Love Is Love
Even at a ‘liberal’ university, monogamy is still the standard.
By Alli Guaman, Marymount Manhattan College
Attending a liberal arts college was a decision I never doubted for a second.
In high school, I had kept silent about who I really was–an activist, a liberal and a pansexual woman, but the most daunting to admit was that I was (and still am) polyamorous. Women “like me” were called sluts, whores and bitches, amongst a galore of other derogatory terms. I would have been grouped in the same category as cheaters, liars and immoral sex-crazed individuals had I said something about polyamory in high school.
That’s why going to a liberal arts college felt like the only option for me, and despite it being a small school, I felt protected by New York City’s enormity.
I was naïve to believe that judgement would disappear because the college had the “liberal” label. All the students claimed to be different, but the majority seemingly had the same mindset. Monogamy was much more prevalent than polyamory at my college, which is not surprising or something to be upset about, but the ignorance was baffling. I don’t expect people to understand polyamory, in much the same ways I don’t understand monogamy; but, I expect my fellow classmates to be respectful of the concept.
That’s not to say that all the students in the school look at me in disgust as soon as they find out about my multiple-partnered relationships; some students ask questions because they genuinely hope to learn a little bit more about this uncommon openness.
One classmate, Karoline, has even gone as far as to suggest a film project about polyamory in their media communications class. Karoline shares my belief that not enough people know, or are even open to knowing, about polyamory.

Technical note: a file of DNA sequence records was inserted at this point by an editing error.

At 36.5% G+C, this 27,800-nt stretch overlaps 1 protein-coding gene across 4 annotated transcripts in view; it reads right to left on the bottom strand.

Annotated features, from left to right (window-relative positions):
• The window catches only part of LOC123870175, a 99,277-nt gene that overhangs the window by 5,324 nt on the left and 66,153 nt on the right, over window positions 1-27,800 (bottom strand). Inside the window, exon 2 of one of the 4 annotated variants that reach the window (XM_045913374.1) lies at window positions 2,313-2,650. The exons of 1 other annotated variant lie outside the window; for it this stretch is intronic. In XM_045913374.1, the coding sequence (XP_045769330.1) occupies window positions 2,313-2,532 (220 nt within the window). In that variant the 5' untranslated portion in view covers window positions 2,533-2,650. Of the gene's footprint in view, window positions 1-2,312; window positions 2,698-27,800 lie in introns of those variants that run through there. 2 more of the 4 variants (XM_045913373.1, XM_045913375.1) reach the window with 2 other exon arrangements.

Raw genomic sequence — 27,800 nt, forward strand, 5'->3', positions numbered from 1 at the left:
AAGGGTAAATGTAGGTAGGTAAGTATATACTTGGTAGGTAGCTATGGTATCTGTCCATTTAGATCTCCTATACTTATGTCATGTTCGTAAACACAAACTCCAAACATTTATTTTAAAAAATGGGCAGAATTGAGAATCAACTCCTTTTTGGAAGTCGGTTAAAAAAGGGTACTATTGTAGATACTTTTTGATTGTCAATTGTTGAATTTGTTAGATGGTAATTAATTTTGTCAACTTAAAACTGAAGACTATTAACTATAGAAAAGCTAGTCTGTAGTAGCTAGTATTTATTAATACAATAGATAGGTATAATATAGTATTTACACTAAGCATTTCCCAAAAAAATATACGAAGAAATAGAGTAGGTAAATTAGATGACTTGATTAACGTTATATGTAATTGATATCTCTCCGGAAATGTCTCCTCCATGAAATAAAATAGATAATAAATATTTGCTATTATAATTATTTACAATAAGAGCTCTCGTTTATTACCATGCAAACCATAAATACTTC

Not all of my peers are as open-minded as Karoline though; I’ve had students come to me, confused that I was living a lifestyle different than they were. At one point, someone I had told about my amorous endeavors had seemingly accepted polyamory; we became lovers, and then, he tried to convince me that I was really monogamous “deep down and just scared of being hurt.” Of course, that relationship ended. He wasn’t the first to feed me this line, and I’m sure he won’t be the last.
Polyamory, which I proudly refer to as a combination of passion, instinct and love, is about the bond one person can have with another. It’s not about being enticed by a person’s physique, lusting over them and having a one-night stand with multiple people. A strong emotional, intellectual and mental connection must be established first for the physicality to follow, because it’s only natural that it will then follow. Sex is obviously a big part of it, but then again, sex is a healthy component in any romantic relationship.
Some people believe that the world was meant for two; your other half is somewhere out there in the world specifically made to complete you. That’s not the case with polyamory. Each person encompasses a different world and to meld them together is possible, but to completely combine them would just be imaginary. A soul can mingle with more than one person at a time. You can’t control what you feel, because even if you avoid confronting your innate emotions for a while, they will always find a way to creep back into your thoughts.